|Born||25 May 1921|
|Died||13 February 2020 (aged 98)|
Michel Lequenne (25 May 1921 – 13 February 2020) was a French politician and activist. He was particularly interested in Christopher Columbus and the Russian Revolution.
Lequenne began working at age 14 in the youth hostels of France. He participated in the clandestine congress of Secular Center of Youth Hostels in 1940 before it was shut down by the German Occupation. He moved to Le Mans after the bombing of Le Havre. Shortly thereafter, he left for Paris as part of the Service du travail obligatoire, where he worked as an assistant accountant. He began working with Trotskyist groups, and aided in the formation of the Internationalist Communist Party (PCI).
Lequenne was forced to relocate thrice during the Occupation, but eventually moved back to Paris to work as a construction worker. As a construction worker, he joined a union managed by the General Confederation of Labour. He moved up in the ranks of the union until he was unmasked as a Trotskyist by the Communist Party.
Lequenne became a leftist leader in the PCI alongside Pierre Frank, Marcel Bleibtreu, and Marcel Gibelin, and soon led the Paris region of the party. In early 1947, the party became controlled by the so-called "right-wing", led by Yvan Craipeau, Paul Parisot, Albert Demazière, and Jean-René Chauvin. Lequenne was placed in charge of opening two suburban party offices by Craipeau. He worked as a proofreader for the magazine Quatrième Internationale before finding work full-time at Éditions du Pré aux clercs as he was hired by Jean Malaquais. He often had disputes with Jacques Prévert, André Verdet, and Julien Blanc. After the departures of Parisot and Craipeau, Lequenne became an editor at La Vérité and L'Unité.
From 1948 to 1950, Yugoslavia's breakup with the Soviet Union was the central area of Lequenne's work. He also became an editorial secretary at Contemporains, a political journal directed by Clara Malraux. Contemporains was founded by individuals who split from the French Communist Party over disputes about the Yugoslav affair, such as Jean Cassou, Jean Duvignaud, Claude Aveline, and Louis Martin-Chauffier.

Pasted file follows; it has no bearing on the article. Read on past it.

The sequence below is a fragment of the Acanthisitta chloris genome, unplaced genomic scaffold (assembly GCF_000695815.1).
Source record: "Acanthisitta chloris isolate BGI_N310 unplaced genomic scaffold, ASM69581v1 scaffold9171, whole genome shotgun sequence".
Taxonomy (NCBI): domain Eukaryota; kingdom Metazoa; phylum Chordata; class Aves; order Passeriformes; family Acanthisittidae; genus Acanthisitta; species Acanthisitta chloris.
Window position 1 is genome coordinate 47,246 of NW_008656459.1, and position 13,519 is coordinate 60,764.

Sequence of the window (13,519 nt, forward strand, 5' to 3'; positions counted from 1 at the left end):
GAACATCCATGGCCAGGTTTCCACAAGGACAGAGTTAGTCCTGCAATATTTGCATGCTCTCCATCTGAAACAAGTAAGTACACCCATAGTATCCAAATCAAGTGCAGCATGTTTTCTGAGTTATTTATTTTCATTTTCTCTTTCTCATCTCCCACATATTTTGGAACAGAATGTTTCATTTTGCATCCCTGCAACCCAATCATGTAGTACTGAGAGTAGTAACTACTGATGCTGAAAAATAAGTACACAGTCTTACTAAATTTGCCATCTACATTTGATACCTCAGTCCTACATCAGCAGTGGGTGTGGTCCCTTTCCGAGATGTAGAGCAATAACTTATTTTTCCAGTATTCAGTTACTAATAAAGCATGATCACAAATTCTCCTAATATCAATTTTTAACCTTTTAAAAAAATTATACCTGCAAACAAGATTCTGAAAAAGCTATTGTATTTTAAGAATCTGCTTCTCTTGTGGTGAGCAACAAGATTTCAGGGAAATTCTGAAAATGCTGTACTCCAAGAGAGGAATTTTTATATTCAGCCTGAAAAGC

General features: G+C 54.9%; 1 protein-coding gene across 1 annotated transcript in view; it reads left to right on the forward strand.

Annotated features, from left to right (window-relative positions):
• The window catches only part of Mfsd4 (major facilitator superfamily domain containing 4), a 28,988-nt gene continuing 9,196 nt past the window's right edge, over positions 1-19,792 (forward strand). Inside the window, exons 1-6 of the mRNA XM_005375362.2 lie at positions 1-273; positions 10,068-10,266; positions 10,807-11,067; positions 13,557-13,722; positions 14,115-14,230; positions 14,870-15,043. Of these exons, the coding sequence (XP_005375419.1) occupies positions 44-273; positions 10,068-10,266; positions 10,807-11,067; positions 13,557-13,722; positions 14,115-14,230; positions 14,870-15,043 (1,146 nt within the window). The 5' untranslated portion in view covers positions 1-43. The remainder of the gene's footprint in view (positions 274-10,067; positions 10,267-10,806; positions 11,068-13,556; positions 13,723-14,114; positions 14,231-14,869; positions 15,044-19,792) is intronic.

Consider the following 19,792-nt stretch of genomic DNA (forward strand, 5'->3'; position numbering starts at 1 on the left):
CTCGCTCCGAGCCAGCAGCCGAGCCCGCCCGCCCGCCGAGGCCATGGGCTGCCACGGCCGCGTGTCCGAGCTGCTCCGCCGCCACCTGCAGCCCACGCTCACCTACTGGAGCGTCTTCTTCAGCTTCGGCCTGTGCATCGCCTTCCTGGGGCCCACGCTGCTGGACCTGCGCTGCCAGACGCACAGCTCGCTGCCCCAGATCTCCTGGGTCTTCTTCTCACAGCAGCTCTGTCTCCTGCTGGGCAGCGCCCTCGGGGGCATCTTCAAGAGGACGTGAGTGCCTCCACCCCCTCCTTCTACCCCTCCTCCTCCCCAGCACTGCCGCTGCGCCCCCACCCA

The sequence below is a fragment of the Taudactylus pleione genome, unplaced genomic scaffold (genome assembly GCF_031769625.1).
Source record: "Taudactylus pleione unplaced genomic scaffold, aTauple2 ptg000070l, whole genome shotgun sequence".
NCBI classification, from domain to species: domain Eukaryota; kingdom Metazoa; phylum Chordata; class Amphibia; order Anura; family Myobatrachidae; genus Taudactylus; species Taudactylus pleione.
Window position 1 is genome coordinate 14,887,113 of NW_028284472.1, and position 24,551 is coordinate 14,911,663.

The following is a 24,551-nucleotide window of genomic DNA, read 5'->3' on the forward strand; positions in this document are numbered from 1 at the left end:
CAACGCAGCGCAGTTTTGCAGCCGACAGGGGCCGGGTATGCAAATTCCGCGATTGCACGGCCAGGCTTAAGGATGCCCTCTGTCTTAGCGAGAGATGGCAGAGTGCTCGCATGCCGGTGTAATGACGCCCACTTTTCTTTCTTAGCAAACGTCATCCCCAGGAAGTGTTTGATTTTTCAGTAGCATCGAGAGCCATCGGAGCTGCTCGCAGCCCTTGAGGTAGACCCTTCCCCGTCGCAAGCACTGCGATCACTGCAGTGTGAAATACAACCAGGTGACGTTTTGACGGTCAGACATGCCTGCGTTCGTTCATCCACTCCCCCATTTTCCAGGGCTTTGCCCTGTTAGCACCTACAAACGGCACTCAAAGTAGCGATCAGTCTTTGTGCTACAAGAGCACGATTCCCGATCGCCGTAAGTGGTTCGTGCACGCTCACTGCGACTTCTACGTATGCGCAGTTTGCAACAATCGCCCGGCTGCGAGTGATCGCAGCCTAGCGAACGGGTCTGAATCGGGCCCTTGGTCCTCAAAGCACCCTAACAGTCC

In 1952, the Pabloite movement swept across the PCI, and the Pabloite minority split from the party. Lequenne stuck with the party, and shortly thereafter became editor-in-chief at La Vérité. He also headed the Lenin Circle, which was a discussion group between Trotskyist and non-Trotskyist members of the PCI.
In 1953, party Leader Pierre Lambert created a policy against La Vérité due to their coverage of the Soviet Union following the death of Joseph Stalin. This caused Lequenne to join the Unified Socialist Party (PSU). However, he returned to the PCI in 1965. Lequenne was a signatory of the Manifesto of the 121. He created the Cercle Karl Marx, which helped unite him with surrealist groups.
During all this time, Lequenne also worked as a publisher, working for Encyclopædia Universalis. From 1955 to 1979, with Soledad Estorach, he translated the entire set of works by Christopher Columbus. He became an art critic in 1966, working for Politis. In 1992, he published Christophe Colomb, amiral de la mer océane.
After Pierre Juquin's failed bid for President in 1988, Lequenne resigned from the Revolutionary Communist League.
Michel Lequenne died on 13 February 2020 at the age of 98.
Later in life, Lequenne devoted much of his time to publishing literary works. After the publication of Christophe Colomb conte ses mythes, Le Trotskisme, une histoire sans fard, Le Catalogue (pour mémoires), and La Révolution de Bilitis, he published the first volume of Grandes Dames des lettres, a gallery with portraits of women representing the feminist movements of the 1970s. He also published Éloge de l’utopie and Pour une nouvelle histoire de l’art. He published Contre-Révolution dans la Révolution online, which covered the Russian Revolution in October 1917.
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